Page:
After so serious a statement made publicly by two men of position an inquiry was imperative, and 'all the accusations were [it was said] shown to be unfounded'. It was stated that the deaths during the whole year 1800 were 141 out of 2,900 prisoners, being a percentage of 4¾; but it was known that the deaths in November were forty-four, and in December thirty-seven, which, assuming other months to have been healthier would be about 16 per cent., or nearly seven times the mortality even of the prison ships. The chief cause of disease and death was said to be want of clothing, owing to the decision of the French Government of December 22, 1799, not to clothe French prisoners in England; but the gambling propensities of the prisoners had even more to do with it. 'It was true,' said the Report of the Commission of Inquiry, 'that gambling was universal, and that it was not to be checked. It was well known that here, as at Norman Cross, some of the worst gamblers frequently did not touch their provisions for several days. The chief forms of gambling were tossing, and deciding by the length of straws if the rations were to be kept or lost even for weeks ahead. This is the cause of all the ills, starvation, robbery, suicide, and murder.' But it was admitted that the chief medical officer gave very little personal attention to his duties, but left them to subordinates.

It was found that there was much exaggeration in the statements of Messrs. Batchelor and Andrews, but from a modern standard the evidence of this was by no means satisfactory. All the witnesses seem to have been more or less interested from a mercantile point of view in the administration of the prison, and Mr. Alderman Noble, of Bristol, was not ashamed to state that he acted as agent on commission for the provision contractor, Grant of London.

Messrs. Batchelor and Andrews afterwards publicly retracted their accusations, but the whole business leaves an unpleasant taste in the mouth, and one may make bold to say that, making due allowance for the embellishment and exaggeration not unnaturally consequent upon deeply-moved sympathies and highly-stirred feelings, there was much ground for the volunteered remarks of these two highly respectable gentlemen.

In 1801, Lieutenant Ormsby, commander of the prison, wrote to the Transport Board:

'Numbers of prisoners are as naked as they were previous to the clothing being issued. At first the superintendants were attentive and denounced many of the purchasers of the clothing, but they gradually got careless. We are still losing as many weekly as in the depth of winter. The hospital is crowded, and many are forced to remain outside who ought to be in.'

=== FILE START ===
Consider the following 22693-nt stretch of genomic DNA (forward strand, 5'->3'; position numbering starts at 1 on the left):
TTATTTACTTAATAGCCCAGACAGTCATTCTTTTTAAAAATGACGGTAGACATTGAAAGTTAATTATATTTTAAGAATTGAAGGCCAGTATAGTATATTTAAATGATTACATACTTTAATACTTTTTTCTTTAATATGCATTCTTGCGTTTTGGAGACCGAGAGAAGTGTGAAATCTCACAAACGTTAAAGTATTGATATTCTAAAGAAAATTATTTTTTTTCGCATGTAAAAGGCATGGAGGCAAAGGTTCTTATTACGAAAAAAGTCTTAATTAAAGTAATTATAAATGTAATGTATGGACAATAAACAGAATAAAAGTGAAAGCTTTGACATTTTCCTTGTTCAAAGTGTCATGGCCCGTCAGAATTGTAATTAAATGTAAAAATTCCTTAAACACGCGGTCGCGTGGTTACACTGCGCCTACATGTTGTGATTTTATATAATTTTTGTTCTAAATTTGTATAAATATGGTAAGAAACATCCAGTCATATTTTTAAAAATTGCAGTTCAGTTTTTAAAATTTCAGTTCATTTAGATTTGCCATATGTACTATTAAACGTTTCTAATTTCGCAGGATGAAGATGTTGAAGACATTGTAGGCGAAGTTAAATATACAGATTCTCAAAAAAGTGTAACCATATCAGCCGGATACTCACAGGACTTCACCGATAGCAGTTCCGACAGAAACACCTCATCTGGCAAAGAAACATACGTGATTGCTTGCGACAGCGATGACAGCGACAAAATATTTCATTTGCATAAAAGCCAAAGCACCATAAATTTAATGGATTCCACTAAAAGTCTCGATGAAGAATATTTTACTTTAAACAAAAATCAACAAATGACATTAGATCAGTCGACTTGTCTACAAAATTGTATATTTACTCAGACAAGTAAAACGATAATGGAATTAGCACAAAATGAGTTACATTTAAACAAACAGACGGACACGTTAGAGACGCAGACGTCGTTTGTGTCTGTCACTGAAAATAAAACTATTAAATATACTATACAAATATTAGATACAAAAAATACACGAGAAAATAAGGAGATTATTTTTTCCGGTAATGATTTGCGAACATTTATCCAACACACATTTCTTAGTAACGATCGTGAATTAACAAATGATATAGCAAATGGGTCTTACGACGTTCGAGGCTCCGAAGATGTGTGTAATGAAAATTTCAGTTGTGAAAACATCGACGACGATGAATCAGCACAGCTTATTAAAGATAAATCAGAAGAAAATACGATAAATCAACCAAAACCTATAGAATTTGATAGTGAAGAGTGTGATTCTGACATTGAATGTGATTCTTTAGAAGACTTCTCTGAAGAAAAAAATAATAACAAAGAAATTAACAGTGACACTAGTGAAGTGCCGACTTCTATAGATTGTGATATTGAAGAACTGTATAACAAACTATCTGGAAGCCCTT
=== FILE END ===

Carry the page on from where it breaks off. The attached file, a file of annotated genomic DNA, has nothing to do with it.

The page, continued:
This evidence, added to that of commissioners who reported that generally the distribution of provisions was unattended by any one of responsible position, and only by turnkeys — men who were notoriously in league with the contractors — would seem to afford some foundation for the above-quoted report. About this time Dr. Weir, the medical inspection officer of the Transport Board, tabulated a series of grave charges against Surgeon Jeffcott, of Stapleton, for neglect, for wrong treatment of cases, and for taking bribes from the prison contractors and from the prisoners. Jeffcott, in a long letter, denies these accusations, and declares that the only 'presents' he had received were' three sets of dominoes, a small dressing box, four small straw boxes, and a line of battle ship made of wood,' for which he paid. The result of the inquiry, however, was that he was removed from his post; the contractor was severely punished for such malpractices as the using of false measures of the beer quart, milk quart, and tea pint, and with him was implicated Lemoine, the French cook.

That the peculation at Stapleton was notorious seems to be the case, for in 1812 Mr. Whitbread in Parliament 'heartily wished the French prisoners out of the country, since, under pretence of watching them, so many abuses had been engendered at Bristol, and an enormous annual expense was incurred.'

In 1804 a great gale blew down part of the prison wall, and an agitation among the prisoners to escape was at once noticeable. A Bristol Light Horseman was at once sent into the city for reinforcements, and in less than four hours fifty men arrived — evidently a feat in rapid locomotion in those days!

From the Commissioners' Reports of these times it appears that the law prohibiting straw plaiting by the prisoners was much neglected at Stapleton, that a large commerce was carried on in this article with outside, chiefly through the bribery of the soldiers of the guard, who did pretty much as they liked, which, says the report, was not to be wondered at when the officers of the garrison made no scruple of buying straw-plaited articles for the use of their families.

As to the frequent escapes of prisoners, one potent cause of this, it was asserted, was that in wet weather the sentries were in the habit of closing the shutters of their boxes so that they could only see straight ahead, and it was suggested that panes of glass be let in at the sides of the boxes.

The provisions for the prisoners are characterized as being 'in general' very good, although deep complaints about the quality of the meat and bread are made.

'The huts where the provisions are cooked have fanciful inscriptions over their entrances, which produce a little variety and contribute to amuse these unfortunate men.'

All gaming tables in the prison were ordered to be destroyed, because one man who had lost heavily threw himself off a building and was killed; but billiard tables were allowed to remain, only to be used by the better class of prisoners. The hammocks were condemned as very bad, and the issue of the fish ration was stopped, as the prisoners seemed to dislike it, and sold it.